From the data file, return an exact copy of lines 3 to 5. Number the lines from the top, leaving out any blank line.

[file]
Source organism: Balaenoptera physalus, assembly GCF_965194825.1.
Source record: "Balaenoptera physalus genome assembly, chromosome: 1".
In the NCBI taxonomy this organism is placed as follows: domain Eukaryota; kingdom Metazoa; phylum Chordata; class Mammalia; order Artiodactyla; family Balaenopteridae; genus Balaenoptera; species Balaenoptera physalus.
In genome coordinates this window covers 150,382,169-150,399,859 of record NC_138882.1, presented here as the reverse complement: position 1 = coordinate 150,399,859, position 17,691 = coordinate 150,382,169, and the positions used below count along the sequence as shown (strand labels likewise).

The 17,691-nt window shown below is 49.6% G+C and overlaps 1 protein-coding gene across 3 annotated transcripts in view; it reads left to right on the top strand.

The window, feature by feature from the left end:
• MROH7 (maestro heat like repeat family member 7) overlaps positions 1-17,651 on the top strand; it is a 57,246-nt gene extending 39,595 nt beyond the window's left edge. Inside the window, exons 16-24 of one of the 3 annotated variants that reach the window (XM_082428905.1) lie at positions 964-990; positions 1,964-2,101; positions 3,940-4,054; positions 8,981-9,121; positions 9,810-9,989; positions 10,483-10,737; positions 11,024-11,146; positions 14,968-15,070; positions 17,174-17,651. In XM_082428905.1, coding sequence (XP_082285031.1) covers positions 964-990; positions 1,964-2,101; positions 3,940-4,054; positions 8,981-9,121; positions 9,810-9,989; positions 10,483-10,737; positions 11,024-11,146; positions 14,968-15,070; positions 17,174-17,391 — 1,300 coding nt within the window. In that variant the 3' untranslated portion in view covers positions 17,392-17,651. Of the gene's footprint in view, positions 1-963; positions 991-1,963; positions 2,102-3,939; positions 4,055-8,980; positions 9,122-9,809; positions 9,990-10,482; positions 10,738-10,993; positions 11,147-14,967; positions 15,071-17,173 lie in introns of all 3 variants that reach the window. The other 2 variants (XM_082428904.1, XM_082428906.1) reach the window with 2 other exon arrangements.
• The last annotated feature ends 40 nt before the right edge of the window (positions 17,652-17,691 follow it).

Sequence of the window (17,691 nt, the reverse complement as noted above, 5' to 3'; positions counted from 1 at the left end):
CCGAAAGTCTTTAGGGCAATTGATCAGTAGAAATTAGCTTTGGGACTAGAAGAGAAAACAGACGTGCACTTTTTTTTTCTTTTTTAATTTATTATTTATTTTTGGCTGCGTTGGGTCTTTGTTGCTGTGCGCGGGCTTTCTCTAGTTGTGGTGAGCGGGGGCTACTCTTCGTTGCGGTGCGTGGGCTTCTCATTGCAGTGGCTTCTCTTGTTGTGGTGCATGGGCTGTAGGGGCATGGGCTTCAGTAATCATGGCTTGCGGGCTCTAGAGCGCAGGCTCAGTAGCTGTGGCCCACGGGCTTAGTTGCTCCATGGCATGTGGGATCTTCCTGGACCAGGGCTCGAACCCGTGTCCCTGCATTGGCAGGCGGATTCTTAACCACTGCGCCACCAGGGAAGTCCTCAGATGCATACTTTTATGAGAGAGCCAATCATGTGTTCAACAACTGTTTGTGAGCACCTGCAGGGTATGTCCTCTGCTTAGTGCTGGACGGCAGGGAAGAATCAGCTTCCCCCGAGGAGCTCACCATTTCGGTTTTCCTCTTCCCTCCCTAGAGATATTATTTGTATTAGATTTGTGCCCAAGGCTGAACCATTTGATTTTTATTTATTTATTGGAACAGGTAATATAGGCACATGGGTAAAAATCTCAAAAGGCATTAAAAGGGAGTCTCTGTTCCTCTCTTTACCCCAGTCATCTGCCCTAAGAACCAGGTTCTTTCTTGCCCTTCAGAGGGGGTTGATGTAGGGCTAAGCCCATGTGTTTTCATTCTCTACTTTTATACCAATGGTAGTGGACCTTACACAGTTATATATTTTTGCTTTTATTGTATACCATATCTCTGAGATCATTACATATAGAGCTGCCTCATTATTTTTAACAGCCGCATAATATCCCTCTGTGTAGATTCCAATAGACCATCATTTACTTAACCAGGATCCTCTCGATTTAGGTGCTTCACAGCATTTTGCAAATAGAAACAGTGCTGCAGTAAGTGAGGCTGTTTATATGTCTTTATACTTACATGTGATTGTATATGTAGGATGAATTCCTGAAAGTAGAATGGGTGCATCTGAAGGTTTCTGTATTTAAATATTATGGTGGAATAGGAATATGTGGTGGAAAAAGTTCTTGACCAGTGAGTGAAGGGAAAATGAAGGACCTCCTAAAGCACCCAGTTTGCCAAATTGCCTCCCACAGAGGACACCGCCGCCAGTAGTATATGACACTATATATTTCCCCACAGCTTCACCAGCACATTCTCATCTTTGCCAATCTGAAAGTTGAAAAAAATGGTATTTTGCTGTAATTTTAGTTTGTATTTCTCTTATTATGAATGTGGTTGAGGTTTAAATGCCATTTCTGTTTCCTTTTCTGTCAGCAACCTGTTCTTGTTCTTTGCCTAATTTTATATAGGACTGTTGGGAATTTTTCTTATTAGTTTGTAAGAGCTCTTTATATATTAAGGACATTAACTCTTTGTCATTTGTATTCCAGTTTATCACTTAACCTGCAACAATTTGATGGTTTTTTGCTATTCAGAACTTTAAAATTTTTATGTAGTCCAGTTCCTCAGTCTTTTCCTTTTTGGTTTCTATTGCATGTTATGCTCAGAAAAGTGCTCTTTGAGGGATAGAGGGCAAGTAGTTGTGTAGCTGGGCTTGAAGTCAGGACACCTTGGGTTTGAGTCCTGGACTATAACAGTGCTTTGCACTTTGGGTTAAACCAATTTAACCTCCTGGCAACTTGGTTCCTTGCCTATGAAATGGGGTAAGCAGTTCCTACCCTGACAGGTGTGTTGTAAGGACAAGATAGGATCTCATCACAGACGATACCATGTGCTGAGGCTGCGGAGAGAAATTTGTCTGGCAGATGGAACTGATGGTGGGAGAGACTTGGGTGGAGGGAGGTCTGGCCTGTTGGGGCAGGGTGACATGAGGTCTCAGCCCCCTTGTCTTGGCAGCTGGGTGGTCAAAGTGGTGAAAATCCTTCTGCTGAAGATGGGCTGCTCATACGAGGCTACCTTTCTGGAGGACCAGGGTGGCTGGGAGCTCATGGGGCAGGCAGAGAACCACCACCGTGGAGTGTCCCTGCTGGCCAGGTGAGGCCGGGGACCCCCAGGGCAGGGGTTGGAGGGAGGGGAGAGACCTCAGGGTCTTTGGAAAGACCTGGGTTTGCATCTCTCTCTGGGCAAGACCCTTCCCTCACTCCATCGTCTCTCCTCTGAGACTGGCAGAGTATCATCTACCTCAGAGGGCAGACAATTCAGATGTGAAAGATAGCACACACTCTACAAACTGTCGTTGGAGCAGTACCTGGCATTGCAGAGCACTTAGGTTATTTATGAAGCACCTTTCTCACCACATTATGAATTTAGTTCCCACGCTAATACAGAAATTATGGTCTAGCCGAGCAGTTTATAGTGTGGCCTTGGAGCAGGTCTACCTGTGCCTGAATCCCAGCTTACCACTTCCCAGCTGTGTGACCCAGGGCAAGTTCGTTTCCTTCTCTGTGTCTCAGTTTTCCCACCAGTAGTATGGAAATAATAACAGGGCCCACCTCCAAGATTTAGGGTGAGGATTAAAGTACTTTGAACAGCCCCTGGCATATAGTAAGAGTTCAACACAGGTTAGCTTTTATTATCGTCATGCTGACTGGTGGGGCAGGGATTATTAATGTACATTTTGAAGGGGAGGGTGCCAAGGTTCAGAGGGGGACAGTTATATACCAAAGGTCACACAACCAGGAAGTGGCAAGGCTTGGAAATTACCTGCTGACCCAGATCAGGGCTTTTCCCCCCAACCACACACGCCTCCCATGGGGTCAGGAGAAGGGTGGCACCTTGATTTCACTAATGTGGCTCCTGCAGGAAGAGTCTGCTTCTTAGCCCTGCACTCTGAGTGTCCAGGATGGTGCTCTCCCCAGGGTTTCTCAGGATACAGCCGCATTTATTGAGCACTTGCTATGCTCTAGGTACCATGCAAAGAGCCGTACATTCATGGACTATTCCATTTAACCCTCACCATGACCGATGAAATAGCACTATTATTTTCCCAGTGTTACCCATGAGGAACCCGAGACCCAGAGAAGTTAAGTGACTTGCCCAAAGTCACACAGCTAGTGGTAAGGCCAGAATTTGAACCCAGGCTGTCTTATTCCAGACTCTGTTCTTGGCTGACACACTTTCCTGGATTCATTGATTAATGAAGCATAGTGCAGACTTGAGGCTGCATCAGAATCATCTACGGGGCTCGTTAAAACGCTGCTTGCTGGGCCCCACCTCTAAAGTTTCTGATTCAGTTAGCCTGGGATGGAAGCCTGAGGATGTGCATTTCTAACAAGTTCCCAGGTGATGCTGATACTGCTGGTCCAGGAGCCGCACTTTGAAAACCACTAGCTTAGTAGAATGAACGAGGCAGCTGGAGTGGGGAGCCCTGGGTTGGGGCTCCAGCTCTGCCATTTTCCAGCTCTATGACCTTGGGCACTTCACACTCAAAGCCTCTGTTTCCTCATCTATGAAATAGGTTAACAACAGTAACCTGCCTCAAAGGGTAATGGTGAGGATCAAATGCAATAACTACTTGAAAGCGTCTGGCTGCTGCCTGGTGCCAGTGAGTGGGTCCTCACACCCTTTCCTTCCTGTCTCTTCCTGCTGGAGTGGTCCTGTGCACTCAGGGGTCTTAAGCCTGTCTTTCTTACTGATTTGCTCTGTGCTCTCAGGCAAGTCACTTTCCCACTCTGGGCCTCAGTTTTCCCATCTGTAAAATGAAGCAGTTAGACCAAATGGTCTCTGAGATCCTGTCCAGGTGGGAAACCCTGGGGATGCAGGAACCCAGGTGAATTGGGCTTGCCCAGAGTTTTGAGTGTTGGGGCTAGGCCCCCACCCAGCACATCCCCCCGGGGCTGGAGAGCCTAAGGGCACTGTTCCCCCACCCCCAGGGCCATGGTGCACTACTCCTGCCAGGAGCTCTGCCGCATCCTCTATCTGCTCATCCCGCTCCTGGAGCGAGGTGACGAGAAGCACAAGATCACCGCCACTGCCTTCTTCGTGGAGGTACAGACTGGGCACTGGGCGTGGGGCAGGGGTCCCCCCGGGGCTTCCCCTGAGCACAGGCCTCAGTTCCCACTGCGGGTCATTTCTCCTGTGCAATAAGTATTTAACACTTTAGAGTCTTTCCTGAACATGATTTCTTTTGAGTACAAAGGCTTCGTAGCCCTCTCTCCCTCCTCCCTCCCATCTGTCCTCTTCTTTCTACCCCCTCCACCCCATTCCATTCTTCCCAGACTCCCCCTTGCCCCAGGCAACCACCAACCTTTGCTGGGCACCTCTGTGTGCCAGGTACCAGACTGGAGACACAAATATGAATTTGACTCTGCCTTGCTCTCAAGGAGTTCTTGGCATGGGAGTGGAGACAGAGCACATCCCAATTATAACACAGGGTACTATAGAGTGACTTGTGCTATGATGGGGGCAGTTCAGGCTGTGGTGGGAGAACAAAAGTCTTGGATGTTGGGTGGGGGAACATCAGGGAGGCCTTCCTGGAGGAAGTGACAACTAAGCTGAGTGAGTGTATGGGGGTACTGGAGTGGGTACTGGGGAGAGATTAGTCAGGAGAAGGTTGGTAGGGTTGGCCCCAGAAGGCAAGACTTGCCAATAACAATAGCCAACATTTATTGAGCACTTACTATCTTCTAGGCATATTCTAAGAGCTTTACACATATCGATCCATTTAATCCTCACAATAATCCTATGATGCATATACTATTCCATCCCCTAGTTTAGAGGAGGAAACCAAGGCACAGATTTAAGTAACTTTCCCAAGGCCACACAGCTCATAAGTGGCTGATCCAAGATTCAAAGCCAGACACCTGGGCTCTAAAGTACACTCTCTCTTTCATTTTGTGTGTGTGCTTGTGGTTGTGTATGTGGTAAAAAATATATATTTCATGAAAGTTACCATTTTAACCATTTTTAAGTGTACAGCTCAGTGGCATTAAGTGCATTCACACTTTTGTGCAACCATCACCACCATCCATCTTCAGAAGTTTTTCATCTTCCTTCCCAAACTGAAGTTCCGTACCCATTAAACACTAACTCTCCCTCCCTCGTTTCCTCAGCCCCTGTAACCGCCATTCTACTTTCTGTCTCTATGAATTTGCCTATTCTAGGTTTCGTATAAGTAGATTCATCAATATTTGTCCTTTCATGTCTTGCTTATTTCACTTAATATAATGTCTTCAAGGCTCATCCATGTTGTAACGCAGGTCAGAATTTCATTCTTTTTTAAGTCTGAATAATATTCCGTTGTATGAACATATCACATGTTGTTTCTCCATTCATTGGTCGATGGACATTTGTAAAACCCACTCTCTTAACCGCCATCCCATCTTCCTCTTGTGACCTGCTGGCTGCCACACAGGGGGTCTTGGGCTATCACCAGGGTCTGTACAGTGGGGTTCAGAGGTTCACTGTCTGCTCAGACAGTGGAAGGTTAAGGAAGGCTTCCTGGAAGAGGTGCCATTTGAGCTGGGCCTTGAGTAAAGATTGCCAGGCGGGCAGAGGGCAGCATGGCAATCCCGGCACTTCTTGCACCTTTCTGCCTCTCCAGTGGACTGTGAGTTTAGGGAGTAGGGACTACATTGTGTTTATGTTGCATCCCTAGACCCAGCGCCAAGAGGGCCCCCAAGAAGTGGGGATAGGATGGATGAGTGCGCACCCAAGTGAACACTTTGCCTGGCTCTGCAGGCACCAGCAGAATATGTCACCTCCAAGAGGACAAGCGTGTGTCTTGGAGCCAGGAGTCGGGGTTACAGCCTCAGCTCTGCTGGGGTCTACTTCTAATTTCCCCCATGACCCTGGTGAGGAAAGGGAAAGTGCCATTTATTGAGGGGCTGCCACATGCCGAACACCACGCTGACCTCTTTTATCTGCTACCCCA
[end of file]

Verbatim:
In the NCBI taxonomy this organism is placed as follows: domain Eukaryota; kingdom Metazoa; phylum Chordata; class Mammalia; order Artiodactyla; family Balaenopteridae; genus Balaenoptera; species Balaenoptera physalus.
In genome coordinates this window covers 150,382,169-150,399,859 of record NC_138882.1, presented here as the reverse complement: position 1 = coordinate 150,399,859, position 17,691 = coordinate 150,382,169, and the positions used below count along the sequence as shown (strand labels likewise).

The 17,691-nt window shown below is 49.6% G+C and overlaps 1 protein-coding gene across 3 annotated transcripts in view; it reads left to right on the top strand.